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"The old city of Dubrovnik."

 


T
he city of Dubrovnik is situated on the Dalmatian Riviera, at the foot of the 412 meter high mountain of
Srd, and has about 50.000 inhabitants.

 

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The old city of Dubrovnik come to existence between 598 and 615 when the inhabitants of the Greek settlement Epidaurus had to flee from the advancing Slavs. Epidaurus was situated where today’s city of Cavtat is found. Cavtat is known for the airport of Dubrovnik.

In a swamp-valley, which was filled in, they founded the town called Ragusium or Rausium.  By influence of the Slavic population the name changed to Ragusa. Ragusa first belonged to Byzantium, after 1205 to Venice. From 1358 until 1526 Dubrovnik belonged to the Habsburger- monarchy, means Austria-Hungary. As Turkey occupied the Balkans, Dubrovnik became a independent trading-republic, tributary to Turkey.

Dubrovnik had its greatest economical prosper in the 14th and 15th century, when it had consulates in all big Balkan cities. In the middle of the 15th century Dubrovnik had over 300 trading-ships and about 40.000 inhabitants.

In the 16th and 17th century Dubrovnik was the “Slavic Athen” with a thriving literature, dramatic art, sculpture and architecture.

When in 1667 a heavy earthquake stroke the city and world-trade moved, the city came to a decline. Napoleon of France ended the republic in 1808 and in 1814 the kingdom Dalmatia came to life, in principle it was the Habsburger-monarchy, Austrian - Hungarian. After WW I, in 1918, Dubrovnik had Yugoslavs, Croats, Serbs and Slovenians who went together under king Petar I. During WW II, Dalmatia was occupied by the Italians, who made Croatia, starting from 1943, into an Italian controlled kingdom.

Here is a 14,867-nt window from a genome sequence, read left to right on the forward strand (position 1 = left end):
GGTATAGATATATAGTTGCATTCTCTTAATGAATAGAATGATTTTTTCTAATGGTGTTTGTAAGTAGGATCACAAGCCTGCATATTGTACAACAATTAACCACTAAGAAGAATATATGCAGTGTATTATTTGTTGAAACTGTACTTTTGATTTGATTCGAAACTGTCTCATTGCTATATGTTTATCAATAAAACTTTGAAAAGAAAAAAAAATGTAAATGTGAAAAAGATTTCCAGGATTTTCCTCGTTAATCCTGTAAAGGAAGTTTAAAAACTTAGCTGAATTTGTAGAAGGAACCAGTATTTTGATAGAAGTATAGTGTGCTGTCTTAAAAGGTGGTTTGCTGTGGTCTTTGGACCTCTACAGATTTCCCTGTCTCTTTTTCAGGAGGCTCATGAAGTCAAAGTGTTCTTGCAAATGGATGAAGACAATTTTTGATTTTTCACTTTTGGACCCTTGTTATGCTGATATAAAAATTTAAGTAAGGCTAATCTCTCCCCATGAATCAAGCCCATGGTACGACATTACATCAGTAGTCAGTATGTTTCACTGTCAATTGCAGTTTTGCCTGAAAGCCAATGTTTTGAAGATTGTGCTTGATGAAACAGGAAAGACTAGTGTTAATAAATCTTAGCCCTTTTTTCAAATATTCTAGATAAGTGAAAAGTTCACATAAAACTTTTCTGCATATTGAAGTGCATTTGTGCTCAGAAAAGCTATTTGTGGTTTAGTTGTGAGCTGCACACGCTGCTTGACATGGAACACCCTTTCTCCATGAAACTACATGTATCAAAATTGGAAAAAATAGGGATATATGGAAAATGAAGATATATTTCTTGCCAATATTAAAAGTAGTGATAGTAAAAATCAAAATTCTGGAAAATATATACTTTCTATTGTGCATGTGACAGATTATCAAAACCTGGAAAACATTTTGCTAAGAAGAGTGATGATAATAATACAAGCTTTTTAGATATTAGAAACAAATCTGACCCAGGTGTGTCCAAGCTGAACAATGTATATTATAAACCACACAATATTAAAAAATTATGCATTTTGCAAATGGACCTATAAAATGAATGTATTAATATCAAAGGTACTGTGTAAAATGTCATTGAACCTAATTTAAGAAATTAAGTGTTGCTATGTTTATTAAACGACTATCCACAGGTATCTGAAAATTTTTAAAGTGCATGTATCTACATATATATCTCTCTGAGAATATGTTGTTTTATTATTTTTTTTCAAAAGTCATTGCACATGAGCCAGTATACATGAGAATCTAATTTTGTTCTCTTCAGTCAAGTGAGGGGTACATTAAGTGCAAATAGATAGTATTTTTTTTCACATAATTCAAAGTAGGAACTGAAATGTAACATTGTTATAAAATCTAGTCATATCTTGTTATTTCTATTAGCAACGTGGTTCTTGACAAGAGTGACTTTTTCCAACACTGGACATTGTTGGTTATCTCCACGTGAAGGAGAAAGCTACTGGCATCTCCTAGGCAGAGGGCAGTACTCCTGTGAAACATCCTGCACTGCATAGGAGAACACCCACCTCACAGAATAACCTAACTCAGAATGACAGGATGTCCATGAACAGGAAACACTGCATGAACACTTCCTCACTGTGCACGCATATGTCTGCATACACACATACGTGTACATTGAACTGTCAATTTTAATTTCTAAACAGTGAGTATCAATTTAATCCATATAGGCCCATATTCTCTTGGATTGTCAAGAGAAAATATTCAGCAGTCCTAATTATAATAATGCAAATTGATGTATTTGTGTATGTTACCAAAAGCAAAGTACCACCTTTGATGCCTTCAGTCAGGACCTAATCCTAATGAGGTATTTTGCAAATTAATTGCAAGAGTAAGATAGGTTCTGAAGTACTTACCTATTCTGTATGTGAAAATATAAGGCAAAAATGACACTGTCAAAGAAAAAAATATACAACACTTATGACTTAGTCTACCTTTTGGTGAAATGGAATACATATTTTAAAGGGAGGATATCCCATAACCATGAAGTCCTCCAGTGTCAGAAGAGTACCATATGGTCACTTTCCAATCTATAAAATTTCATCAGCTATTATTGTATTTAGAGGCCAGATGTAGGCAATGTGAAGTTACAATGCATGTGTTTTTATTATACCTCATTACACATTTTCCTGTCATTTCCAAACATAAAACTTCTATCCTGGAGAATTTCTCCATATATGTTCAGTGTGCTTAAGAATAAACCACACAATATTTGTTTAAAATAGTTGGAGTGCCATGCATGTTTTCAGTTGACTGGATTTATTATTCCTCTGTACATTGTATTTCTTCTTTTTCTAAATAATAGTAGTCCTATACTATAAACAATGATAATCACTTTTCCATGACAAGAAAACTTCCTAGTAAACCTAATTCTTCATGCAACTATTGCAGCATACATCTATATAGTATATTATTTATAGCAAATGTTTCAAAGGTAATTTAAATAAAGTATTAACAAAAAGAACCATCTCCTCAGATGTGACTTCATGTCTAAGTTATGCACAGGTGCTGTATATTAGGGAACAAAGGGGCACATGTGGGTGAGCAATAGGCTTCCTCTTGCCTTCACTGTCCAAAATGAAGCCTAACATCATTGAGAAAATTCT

From 1945 Dubrovnik belonged to the republic Croatia, which was a part of the federation Yugoslavia by Tito. After the death of Tito there was a fight for power in Yugoslavia, and in 1991 Croatia, like Slovenia, declared independence and left the federation. In the fight for freedom, which lasted from October 1991 until May 1992, the city was damaged a lot. At this moment most is repaired and one can visit the old city.

The old city is totally surrounded by walls from the late middle ages, with several towers. The Franciscan monastery with an Romanesque cloister at the entrance to the oldest European pharmacy still in it’s original state. Also, the Dominican monastery has a beautiful cloister from the 14th century and a museum. At the end of Stradun (the main street) is the Sponza palace (16th century) and on the right, next to the city-tavern (gradska kavana) there is the late gothic palace called Knežev dvor, build from 1435 until 1441, today part is a museum.

The cathedral, totally rebuild after the earthquake is part renaissance, part wise baroque style. Next to the Serbian-orthodox church (1877) is the icon-museum. In the Episcopal palace facing the cathedral is a collection of paintings with works from: Rafael, Tiepolo and Tiziano di Gregorio Vecellio.

Every year in the months of July and August Dubrovnik hosts a summer festival with music, dance, theatre and folklore.

 

On the Lapad peninsula there are nice beaches and various hotels. Also, there is a harbour in the district Gruž and there is a marina near Dubrovnik too.